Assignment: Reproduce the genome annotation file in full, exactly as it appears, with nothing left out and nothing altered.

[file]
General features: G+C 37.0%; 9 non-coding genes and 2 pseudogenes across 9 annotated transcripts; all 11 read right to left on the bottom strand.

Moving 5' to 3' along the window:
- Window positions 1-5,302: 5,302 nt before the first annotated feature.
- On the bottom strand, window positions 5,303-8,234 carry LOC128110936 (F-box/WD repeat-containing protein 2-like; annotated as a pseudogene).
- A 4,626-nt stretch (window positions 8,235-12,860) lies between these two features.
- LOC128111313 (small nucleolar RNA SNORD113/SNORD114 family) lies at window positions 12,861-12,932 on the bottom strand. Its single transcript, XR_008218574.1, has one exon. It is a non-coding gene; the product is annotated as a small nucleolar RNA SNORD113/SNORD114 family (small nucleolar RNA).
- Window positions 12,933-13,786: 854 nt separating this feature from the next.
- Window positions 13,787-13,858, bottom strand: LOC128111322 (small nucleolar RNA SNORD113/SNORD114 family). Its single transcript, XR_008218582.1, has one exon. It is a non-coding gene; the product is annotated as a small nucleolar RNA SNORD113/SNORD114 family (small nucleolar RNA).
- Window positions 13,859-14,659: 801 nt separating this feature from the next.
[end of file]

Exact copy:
General features: G+C 37.0%; 9 non-coding genes and 2 pseudogenes across 9 annotated transcripts; all 11 read right to left on the bottom strand.

Moving 5' to 3' along the window:
- Window positions 1-5,302: 5,302 nt before the first annotated feature.
- On the bottom strand, window positions 5,303-8,234 carry LOC128110936 (F-box/WD repeat-containing protein 2-like; annotated as a pseudogene).
- A 4,626-nt stretch (window positions 8,235-12,860) lies between these two features.
- LOC128111313 (small nucleolar RNA SNORD113/SNORD114 family) lies at window positions 12,861-12,932 on the bottom strand. Its single transcript, XR_008218574.1, has one exon. It is a non-coding gene; the product is annotated as a small nucleolar RNA SNORD113/SNORD114 family (small nucleolar RNA).
- Window positions 12,933-13,786: 854 nt separating this feature from the next.
- Window positions 13,787-13,858, bottom strand: LOC128111322 (small nucleolar RNA SNORD113/SNORD114 family). Its single transcript, XR_008218582.1, has one exon. It is a non-coding gene; the product is annotated as a small nucleolar RNA SNORD113/SNORD114 family (small nucleolar RNA).
- Window positions 13,859-14,659: 801 nt separating this feature from the next.